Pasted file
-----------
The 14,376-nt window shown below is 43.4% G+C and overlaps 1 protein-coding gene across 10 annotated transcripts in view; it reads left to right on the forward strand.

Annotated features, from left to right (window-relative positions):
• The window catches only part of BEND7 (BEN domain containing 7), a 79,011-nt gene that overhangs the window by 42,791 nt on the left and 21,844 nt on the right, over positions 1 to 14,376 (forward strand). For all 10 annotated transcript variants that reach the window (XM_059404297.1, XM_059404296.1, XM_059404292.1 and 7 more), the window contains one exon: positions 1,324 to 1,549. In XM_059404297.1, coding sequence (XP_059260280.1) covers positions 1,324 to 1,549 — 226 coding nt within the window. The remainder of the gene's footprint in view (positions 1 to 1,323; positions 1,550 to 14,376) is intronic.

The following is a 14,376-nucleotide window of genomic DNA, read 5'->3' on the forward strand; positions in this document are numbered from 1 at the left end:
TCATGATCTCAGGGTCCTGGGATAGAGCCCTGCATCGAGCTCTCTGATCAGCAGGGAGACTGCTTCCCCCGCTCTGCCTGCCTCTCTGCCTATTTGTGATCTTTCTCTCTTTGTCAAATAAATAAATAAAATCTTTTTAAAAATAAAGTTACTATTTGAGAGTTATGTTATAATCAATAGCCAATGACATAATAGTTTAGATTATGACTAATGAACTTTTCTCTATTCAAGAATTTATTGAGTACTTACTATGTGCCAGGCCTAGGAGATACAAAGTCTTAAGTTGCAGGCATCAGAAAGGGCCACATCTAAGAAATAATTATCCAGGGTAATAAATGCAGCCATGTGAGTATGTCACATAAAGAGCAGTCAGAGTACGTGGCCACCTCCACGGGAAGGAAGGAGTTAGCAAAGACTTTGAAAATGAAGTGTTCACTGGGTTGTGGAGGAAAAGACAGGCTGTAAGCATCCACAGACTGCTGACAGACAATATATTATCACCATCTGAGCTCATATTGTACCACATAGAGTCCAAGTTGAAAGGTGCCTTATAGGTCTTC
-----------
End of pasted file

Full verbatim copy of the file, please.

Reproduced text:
The 14,376-nt window shown below is 43.4% G+C and overlaps 1 protein-coding gene across 10 annotated transcripts in view; it reads left to right on the forward strand.

Annotated features, from left to right (window-relative positions):
• The window catches only part of BEND7 (BEN domain containing 7), a 79,011-nt gene that overhangs the window by 42,791 nt on the left and 21,844 nt on the right, over positions 1 to 14,376 (forward strand). For all 10 annotated transcript variants that reach the window (XM_059404297.1, XM_059404296.1, XM_059404292.1 and 7 more), the window contains one exon: positions 1,324 to 1,549. In XM_059404297.1, coding sequence (XP_059260280.1) covers positions 1,324 to 1,549 — 226 coding nt within the window. The remainder of the gene's footprint in view (positions 1 to 1,323; positions 1,550 to 14,376) is intronic.

The following is a 14,376-nucleotide window of genomic DNA, read 5'->3' on the forward strand; positions in this document are numbered from 1 at the left end:
TCATGATCTCAGGGTCCTGGGATAGAGCCCTGCATCGAGCTCTCTGATCAGCAGGGAGACTGCTTCCCCCGCTCTGCCTGCCTCTCTGCCTATTTGTGATCTTTCTCTCTTTGTCAAATAAATAAATAAAATCTTTTTAAAAATAAAGTTACTATTTGAGAGTTATGTTATAATCAATAGCCAATGACATAATAGTTTAGATTATGACTAATGAACTTTTCTCTATTCAAGAATTTATTGAGTACTTACTATGTGCCAGGCCTAGGAGATACAAAGTCTTAAGTTGCAGGCATCAGAAAGGGCCACATCTAAGAAATAATTATCCAGGGTAATAAATGCAGCCATGTGAGTATGTCACATAAAGAGCAGTCAGAGTACGTGGCCACCTCCACGGGAAGGAAGGAGTTAGCAAAGACTTTGAAAATGAAGTGTTCACTGGGTTGTGGAGGAAAAGACAGGCTGTAAGCATCCACAGACTGCTGACAGACAATATATTATCACCATCTGAGCTCATATTGTACCACATAGAGTCCAAGTTGAAAGGTGCCTTATAGGTCTTC